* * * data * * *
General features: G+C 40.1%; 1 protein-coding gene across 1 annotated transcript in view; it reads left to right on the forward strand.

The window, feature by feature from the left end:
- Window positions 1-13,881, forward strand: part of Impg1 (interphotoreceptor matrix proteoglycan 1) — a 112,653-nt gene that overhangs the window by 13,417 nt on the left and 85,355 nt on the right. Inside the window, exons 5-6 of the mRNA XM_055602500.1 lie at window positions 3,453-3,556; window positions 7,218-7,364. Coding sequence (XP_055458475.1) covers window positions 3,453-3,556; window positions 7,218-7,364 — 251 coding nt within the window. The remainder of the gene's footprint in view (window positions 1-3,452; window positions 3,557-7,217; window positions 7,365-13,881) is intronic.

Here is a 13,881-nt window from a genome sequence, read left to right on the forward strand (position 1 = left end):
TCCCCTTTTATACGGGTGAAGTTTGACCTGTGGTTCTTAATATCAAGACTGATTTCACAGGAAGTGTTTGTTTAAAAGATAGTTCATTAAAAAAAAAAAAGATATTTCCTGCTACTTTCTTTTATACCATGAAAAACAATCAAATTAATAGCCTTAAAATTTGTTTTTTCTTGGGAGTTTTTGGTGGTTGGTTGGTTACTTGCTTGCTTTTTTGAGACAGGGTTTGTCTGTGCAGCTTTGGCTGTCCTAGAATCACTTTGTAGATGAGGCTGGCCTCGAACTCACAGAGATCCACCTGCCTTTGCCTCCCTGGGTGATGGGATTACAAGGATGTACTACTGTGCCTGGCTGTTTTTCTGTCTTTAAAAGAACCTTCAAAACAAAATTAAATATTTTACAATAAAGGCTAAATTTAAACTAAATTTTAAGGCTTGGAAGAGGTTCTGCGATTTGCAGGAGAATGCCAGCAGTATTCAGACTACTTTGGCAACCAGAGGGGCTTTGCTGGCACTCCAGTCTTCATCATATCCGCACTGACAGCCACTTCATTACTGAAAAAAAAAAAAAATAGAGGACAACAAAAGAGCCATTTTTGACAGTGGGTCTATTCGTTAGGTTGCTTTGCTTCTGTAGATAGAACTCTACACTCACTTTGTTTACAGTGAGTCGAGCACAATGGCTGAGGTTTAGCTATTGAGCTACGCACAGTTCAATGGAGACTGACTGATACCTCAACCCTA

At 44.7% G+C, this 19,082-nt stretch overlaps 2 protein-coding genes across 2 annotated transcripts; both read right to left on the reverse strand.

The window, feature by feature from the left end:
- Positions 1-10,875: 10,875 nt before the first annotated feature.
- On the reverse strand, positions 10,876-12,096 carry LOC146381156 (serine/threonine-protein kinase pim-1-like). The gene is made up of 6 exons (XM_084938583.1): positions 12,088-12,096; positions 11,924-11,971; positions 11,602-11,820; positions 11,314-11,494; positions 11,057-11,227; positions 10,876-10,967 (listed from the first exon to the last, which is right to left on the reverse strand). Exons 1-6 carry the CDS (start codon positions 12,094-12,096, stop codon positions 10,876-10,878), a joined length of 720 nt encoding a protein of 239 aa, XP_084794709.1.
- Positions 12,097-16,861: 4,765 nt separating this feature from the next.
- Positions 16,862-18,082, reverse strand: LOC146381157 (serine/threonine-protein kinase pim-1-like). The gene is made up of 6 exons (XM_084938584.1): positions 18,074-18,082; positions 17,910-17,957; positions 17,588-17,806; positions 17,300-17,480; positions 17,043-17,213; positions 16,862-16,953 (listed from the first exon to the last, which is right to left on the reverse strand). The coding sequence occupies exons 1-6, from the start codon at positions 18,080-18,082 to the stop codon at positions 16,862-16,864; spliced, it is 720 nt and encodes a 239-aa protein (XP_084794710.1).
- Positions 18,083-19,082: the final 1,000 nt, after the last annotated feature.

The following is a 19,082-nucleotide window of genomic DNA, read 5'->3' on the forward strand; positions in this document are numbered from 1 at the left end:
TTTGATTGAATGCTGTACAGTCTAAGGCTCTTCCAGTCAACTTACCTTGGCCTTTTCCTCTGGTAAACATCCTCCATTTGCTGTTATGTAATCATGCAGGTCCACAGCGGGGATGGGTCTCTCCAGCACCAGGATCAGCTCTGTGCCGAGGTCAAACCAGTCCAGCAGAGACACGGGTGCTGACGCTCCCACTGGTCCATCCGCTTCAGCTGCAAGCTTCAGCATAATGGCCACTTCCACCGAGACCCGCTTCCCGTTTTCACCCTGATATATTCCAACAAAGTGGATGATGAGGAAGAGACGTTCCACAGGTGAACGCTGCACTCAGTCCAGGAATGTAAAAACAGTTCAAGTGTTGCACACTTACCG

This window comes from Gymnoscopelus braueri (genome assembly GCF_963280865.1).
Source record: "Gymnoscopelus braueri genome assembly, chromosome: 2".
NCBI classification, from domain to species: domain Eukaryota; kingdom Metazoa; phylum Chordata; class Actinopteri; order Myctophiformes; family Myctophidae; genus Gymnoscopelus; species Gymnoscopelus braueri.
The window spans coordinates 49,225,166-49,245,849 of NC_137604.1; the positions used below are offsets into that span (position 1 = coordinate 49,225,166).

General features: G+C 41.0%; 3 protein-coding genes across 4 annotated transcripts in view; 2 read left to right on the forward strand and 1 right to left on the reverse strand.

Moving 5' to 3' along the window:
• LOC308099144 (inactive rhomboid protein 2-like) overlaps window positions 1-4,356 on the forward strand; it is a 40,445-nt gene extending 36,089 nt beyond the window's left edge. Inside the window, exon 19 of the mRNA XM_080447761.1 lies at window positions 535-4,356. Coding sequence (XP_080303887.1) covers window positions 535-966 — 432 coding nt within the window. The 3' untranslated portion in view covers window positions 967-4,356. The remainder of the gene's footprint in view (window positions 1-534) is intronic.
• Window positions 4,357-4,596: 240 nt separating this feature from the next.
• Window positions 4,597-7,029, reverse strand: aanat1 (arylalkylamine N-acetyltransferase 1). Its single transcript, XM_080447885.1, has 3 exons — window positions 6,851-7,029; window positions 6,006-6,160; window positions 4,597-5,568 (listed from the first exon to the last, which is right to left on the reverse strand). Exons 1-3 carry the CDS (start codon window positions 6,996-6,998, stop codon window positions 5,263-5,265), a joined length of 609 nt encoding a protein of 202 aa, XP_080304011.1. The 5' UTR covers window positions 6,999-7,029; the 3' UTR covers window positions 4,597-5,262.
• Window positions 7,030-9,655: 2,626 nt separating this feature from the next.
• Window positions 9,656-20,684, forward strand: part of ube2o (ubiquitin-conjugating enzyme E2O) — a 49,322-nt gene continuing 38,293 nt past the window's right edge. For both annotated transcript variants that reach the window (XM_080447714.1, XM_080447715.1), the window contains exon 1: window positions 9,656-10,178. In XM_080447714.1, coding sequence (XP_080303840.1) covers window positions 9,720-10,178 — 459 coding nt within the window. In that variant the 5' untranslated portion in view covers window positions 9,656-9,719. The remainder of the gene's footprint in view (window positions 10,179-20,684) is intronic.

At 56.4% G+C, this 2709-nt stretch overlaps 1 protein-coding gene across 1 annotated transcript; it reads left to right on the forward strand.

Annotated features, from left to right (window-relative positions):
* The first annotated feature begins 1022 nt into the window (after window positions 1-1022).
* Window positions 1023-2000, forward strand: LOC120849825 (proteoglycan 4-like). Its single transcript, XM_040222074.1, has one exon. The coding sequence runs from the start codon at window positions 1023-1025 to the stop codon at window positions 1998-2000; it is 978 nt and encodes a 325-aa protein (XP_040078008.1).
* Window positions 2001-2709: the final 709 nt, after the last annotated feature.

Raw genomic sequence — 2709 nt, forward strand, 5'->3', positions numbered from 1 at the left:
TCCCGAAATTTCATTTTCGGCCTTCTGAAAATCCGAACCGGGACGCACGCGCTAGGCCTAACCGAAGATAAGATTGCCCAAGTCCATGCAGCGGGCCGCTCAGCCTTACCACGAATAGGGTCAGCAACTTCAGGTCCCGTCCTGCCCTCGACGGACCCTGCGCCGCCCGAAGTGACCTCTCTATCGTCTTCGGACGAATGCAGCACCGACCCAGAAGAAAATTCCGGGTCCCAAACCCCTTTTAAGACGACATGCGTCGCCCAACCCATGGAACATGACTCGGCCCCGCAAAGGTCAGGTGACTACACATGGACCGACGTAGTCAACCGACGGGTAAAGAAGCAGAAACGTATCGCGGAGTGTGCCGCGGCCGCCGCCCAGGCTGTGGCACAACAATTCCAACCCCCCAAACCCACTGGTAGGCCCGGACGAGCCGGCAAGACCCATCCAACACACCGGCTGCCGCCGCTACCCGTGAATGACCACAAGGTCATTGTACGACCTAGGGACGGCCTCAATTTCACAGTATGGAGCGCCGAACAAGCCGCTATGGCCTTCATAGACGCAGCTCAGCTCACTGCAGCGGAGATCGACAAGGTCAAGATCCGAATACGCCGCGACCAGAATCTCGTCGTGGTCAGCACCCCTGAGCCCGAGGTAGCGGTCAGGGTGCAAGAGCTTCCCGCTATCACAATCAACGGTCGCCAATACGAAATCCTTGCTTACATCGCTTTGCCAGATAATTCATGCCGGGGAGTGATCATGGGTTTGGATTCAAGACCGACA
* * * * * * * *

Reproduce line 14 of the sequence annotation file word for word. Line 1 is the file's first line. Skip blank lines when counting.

TTTGATTGAATGCTGTACAGTCTAAGGCTCTTCCAGTCAACTTACCTTGGCCTTTTCCTCTGGTAAACATCCTCCATTTGCTGTTATGTAATCATGCAGGTCCACAGCGGGGATGGGTCTCTCCAGCACCAGGATCAGCTCTGTGCCGAGGTCAAACCAGTCCAGCAGAGACACGGGTGCTGACGCTCCCACTGGTCCATCCGCTTCAGCTGCAAGCTTCAGCATAATGGCCACTTCCACCGAGACCCGCTTCCCGTTTTCACCCTGATATATTCCAACAAAGTGGATGATGAGGAAGAGACGTTCCACAGGTGAACGCTGCACTCAGTCCAGGAATGTAAAAACAGTTCAAGTGTTGCACACTTACCG